Like these artists who were motivated to paint their environments, Brown considers it his “responsibility as a painter” to record and reveal the natural beauty of the landscape as faithfully as possible.” Living and working on the Colorado Plateau provides him with an infinite source of inspiration.
Brown has loved nature since he was a child and spent time outdoors hunting and fishing with his family. As an adult constantly painting and observing nature, he is even more attuned to the landscape, learning how to paint different seasons and changes in light that soften the shapes of rocks, trees, and water.
Before painting in the studio, Brown spends a great deal of time in the field studying his subject matter. He does small oil studies and takes photos for use later in the studio. The photos are just a reference, however, and his final canvases bear little resemblance to them.
Brown considers his primary challenge to be establishing a successful composition while remaining faithful to a scene’s natural beauty. “As my work has evolved, composition has become as important to me as painting in a soft, realistic style,” he says. He begins by identifying and isolating the underlying abstract shapes of a particular scene. Then he simplifies the design by reducing the masses to three basic values: light, medium, and dark. “If I’m not moved by the resulting abstract design,” he says, “I keep searching until I find a better combination of abstract shapes. Only then do I become truly committed to the painting process.”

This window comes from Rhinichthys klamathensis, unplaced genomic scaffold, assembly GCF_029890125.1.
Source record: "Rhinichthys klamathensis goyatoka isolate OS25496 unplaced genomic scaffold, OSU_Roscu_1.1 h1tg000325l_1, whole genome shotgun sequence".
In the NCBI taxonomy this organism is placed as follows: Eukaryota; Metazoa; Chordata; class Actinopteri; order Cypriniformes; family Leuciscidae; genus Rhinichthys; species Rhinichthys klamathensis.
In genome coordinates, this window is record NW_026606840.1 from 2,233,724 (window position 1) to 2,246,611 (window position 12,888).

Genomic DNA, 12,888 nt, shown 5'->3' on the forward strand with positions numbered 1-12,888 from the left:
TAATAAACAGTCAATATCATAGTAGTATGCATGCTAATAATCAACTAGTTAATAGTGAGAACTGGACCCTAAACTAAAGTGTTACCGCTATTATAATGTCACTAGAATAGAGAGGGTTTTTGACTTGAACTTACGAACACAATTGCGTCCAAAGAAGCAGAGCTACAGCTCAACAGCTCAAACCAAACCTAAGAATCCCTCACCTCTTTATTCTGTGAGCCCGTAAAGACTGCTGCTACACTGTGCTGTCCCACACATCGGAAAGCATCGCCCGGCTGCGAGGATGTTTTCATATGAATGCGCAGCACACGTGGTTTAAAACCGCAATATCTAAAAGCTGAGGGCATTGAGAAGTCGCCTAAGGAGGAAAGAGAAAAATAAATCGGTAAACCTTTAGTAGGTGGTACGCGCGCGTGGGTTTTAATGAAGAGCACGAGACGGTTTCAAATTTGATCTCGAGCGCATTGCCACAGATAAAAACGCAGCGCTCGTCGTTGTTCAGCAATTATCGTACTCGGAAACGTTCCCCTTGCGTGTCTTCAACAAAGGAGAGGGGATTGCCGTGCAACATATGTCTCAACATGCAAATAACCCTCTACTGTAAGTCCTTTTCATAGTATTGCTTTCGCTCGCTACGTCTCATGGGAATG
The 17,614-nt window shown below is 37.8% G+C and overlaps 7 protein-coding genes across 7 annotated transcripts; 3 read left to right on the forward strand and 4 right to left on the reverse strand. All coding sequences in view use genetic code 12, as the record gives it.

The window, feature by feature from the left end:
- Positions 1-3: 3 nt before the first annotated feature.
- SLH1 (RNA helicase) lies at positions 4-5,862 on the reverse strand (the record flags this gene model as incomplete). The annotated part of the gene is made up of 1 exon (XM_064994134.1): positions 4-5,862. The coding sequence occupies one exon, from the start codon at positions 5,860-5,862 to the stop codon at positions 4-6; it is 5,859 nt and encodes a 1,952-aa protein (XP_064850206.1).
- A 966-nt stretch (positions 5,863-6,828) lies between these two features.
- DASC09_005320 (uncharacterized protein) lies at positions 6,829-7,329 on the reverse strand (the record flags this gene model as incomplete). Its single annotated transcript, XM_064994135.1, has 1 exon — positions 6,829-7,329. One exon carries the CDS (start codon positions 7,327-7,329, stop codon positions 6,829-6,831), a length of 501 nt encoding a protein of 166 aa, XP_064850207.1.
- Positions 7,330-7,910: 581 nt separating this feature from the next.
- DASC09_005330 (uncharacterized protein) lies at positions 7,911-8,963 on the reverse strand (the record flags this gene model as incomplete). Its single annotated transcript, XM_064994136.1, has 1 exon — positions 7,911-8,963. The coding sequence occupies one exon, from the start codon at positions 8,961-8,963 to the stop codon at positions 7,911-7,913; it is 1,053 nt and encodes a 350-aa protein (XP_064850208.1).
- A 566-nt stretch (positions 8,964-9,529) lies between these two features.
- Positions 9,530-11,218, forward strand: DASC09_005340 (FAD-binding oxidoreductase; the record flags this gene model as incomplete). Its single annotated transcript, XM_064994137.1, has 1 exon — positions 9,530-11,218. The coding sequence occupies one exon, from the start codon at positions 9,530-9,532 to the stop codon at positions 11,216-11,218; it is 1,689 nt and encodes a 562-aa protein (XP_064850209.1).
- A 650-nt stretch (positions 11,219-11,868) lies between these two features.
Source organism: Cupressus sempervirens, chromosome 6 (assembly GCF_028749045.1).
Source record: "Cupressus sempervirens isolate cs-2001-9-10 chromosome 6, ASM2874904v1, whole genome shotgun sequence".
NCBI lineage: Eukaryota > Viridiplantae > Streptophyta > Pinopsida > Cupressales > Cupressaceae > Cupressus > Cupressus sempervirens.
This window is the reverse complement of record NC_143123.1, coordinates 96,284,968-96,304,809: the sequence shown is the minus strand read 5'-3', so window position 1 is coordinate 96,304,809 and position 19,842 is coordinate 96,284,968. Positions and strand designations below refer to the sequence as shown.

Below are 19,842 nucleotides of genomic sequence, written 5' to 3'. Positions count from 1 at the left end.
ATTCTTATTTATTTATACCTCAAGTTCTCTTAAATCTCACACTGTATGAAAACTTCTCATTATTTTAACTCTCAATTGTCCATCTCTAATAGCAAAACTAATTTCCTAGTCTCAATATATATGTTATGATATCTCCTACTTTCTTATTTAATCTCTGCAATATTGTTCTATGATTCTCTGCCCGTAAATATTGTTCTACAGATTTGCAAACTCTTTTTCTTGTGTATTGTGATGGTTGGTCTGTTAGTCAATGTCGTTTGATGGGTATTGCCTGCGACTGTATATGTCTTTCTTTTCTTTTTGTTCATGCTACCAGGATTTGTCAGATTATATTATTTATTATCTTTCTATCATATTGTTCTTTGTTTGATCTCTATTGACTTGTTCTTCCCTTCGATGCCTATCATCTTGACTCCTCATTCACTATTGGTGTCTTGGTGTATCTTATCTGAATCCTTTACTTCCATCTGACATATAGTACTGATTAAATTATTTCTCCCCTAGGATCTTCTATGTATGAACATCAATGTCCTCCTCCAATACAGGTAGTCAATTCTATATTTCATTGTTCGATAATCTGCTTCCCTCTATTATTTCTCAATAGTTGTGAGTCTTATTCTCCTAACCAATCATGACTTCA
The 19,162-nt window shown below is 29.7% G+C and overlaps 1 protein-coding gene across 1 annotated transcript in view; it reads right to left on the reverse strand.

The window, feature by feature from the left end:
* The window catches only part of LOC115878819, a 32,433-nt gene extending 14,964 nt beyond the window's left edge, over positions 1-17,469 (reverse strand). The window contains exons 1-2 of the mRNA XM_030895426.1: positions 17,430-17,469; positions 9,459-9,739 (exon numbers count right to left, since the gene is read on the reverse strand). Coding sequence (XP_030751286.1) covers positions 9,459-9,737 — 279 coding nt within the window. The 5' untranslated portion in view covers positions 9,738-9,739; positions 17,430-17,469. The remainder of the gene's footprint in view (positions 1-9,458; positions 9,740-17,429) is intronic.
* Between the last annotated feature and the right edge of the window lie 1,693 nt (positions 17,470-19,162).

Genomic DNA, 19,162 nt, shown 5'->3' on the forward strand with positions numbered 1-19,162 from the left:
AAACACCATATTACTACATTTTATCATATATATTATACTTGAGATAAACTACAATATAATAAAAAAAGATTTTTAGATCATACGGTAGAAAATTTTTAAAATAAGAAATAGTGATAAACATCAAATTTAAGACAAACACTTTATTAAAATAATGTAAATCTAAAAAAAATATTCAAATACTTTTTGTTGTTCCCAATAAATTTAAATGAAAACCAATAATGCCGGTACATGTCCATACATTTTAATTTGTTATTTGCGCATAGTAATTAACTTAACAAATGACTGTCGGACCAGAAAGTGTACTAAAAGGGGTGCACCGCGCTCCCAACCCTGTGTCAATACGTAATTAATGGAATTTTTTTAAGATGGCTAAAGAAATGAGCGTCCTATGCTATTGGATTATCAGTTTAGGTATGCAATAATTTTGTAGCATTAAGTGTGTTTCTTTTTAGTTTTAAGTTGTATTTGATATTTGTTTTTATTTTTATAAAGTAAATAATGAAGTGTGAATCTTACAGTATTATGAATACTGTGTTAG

In addition to subject matter and composition, Brown is also concerned with conveying the feelings he experiences when he’s out in the landscape. A painting of a view from the edge of a canyon, for example, has made some people feel dizzy—high praise, in Brown’s estimation.
When Brown paints on location, he not only records what he sees but also imprints his feelings in his artistic consciousness. After working on a composition in the field, he takes the painting into the studio to continue working on creating a mood. Frequently he studies a piece for a long time. “The painting is calling out for improvements,” he says. “Eventually I figure out what they are.”
Brown wants his paintings to have a soft, natural feel, whether the subject is a quiet pastoral scene or a dramatic passing storm. “Believability is very important to me,” he says. “The light and shadow, color, atmosphere, depth, and space must be as true as possible.”
Thus far, Brown’s paintings have focused on the Grand Valley on the western slope of the Rockies. He plans to expand his repertoire, though, with a trip to the West Coast. Having seen the fresh, energized works that resulted when other Colorado-based artists took such trips, Brown looks forward to new challenges posed by the different topography and atmospheric qualities found near the Pacific Ocean.
Whatever he chooses to paint, however, Brown wants nature “to come to life—to be revealed and appreciated. Ultimately, my paintings are about the purity and beauty of the landscape.”
Photos courtesy the artist and Sally Harvey Gallery, Basalt, CO; Breckenridge Gallery, Breckenridge, CO; Meyer Gallery, Santa Fe, NM; R. Paul Mooney Fine Art, Scottsdale, AZ; and Fritzler Fine Art, Mesa, CO.
Featured in February 1998